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Should Obama apologize to Pakistan?
The White House won't ask for Islamabad's forgiveness over the killing of Pakistani soldiers last weekend. Is that the right call?
A Pakistani group sets fire to images of President Obama and Secretary Clinton Thursday in protest of the deadly NATO attack last weekend.
A Pakistani group sets fire to images of President Obama and Secretary Clinton Thursday in protest of the deadly NATO attack last weekend.
REUTERS/Akhtar Soomro
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resident Obama won't be formally apologizing to Pakistan for air strikes that killed two dozen Pakistani soldiers last weekend, at least not until a formal investigation is complete. The U.S. ambassador in Islamabad, Cameron Munter, urged Obama to issue a video apology to keep U.S.-Pakistan relations from collapsing, but the Defense Department overruled him, saying the remorse shown by Secretary of State Hillary Clinton and other officials will suffice for now. Is declining to say "we're sorry" a solid strategy?

Yes, this is a time to stand up for the U.S. military: "An apology would be an affront to our troops," says Jonathan S. Tobin in Commentary. It would also "send a dangerous signal to both friends and foes in Afghanistan." If Obama won't stand up for his own soldiers, why would anyone believe he'd go out on a limb for our allies? This president has run around begging the world's forgiveness for what he sees as America's "sinful past" — "we should be grateful" this is one apology he won't make.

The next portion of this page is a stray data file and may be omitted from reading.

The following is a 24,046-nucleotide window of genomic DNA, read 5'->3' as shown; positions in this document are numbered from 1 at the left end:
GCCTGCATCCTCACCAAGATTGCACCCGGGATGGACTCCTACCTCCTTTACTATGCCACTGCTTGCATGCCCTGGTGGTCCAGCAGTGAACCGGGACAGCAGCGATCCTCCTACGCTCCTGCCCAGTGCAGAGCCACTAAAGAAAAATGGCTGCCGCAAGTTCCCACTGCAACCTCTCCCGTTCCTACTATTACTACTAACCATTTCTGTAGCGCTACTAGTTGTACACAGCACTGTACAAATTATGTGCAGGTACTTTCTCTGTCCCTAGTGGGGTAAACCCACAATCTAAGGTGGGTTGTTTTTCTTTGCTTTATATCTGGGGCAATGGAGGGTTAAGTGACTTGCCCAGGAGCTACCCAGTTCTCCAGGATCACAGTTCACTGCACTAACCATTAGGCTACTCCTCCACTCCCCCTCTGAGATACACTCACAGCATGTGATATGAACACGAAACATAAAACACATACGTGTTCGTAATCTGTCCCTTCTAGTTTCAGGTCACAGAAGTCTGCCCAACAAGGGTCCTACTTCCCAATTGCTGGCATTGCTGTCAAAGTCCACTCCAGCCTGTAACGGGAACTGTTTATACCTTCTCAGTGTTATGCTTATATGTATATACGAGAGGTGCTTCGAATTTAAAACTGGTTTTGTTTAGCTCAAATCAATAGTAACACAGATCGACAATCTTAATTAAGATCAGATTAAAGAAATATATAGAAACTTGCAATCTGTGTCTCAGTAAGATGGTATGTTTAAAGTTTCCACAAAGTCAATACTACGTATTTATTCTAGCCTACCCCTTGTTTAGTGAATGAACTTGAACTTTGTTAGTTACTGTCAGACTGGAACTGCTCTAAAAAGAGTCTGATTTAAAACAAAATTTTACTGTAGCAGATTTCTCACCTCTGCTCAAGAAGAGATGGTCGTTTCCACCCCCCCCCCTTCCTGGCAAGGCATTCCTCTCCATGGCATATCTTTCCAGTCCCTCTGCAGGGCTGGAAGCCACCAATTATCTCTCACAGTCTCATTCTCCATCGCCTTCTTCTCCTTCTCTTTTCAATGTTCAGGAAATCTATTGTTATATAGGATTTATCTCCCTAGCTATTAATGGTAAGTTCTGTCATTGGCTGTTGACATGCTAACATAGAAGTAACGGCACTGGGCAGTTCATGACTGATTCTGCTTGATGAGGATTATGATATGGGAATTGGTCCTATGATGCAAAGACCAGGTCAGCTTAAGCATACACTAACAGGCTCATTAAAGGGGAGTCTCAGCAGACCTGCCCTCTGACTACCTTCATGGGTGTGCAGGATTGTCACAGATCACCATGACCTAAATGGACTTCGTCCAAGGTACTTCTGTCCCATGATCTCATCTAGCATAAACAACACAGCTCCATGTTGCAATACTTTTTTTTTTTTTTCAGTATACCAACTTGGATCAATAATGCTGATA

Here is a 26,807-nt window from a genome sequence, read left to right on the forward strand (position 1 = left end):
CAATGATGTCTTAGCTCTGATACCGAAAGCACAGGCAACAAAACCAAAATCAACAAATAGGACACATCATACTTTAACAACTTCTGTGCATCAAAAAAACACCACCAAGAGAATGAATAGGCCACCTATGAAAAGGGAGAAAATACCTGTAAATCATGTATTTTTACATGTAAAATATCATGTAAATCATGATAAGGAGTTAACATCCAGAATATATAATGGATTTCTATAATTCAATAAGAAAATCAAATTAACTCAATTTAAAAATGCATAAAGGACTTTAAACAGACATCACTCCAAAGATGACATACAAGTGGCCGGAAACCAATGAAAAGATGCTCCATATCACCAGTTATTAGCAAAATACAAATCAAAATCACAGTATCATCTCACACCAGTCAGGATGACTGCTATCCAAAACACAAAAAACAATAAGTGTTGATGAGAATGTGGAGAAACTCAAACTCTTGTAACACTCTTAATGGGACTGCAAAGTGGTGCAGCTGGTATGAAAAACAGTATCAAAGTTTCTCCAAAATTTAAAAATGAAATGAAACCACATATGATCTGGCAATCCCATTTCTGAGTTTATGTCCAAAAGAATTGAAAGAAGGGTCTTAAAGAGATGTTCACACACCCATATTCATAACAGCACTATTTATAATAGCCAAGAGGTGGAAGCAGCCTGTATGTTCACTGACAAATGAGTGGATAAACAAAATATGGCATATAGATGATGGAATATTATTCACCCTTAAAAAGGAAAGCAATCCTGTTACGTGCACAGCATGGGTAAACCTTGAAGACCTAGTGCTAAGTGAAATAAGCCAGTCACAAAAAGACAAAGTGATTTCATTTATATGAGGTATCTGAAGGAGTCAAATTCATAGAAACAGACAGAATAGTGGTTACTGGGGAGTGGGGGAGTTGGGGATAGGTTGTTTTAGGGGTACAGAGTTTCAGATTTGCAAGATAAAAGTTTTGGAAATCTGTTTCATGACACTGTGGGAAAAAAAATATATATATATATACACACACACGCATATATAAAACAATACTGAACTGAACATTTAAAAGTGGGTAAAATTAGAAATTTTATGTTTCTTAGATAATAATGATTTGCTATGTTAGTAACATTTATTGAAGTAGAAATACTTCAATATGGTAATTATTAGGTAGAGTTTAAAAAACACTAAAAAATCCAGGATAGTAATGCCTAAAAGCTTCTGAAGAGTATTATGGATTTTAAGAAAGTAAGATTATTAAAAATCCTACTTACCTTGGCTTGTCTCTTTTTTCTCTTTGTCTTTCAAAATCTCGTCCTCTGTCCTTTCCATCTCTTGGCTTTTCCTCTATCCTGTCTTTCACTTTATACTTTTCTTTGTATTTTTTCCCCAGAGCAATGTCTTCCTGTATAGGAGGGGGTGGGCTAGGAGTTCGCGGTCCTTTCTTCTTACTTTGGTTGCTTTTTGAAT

"One apology Obama won't make"

It is reckless not to apologize: The U.S. needs Pakistan's cooperation to beat the Taliban, says Robert Dreyfuss in The Nation. If the Obama administration doesn't repair the rift, we can forget about "winding down the war" in neighboring Afghanistan by 2014. "The United States needs to get on its knees and apologize," and focus on getting Pakistan's military and intelligence service, the ISI, "on board with a political deal to end the war."
"The crisis with Pakistan"

Pakistan just needs to simmer down: "Pakistan is so angry at the United States that it’s going to... what?" asks David Ignatius in The Washington Post. In a fit of pique, Islamabad is boycotting next week's conference in Bonn on a framework for stabilizing Afghanistan, and it has stopped trucks from ferrying supplies to U.S. troops in Afghanistan. But it's not in Pakistan's interest to make "a real and lasting break with Washington," so it needs to get over this, and move on.
"Pakistan's pique and the Afghan war"

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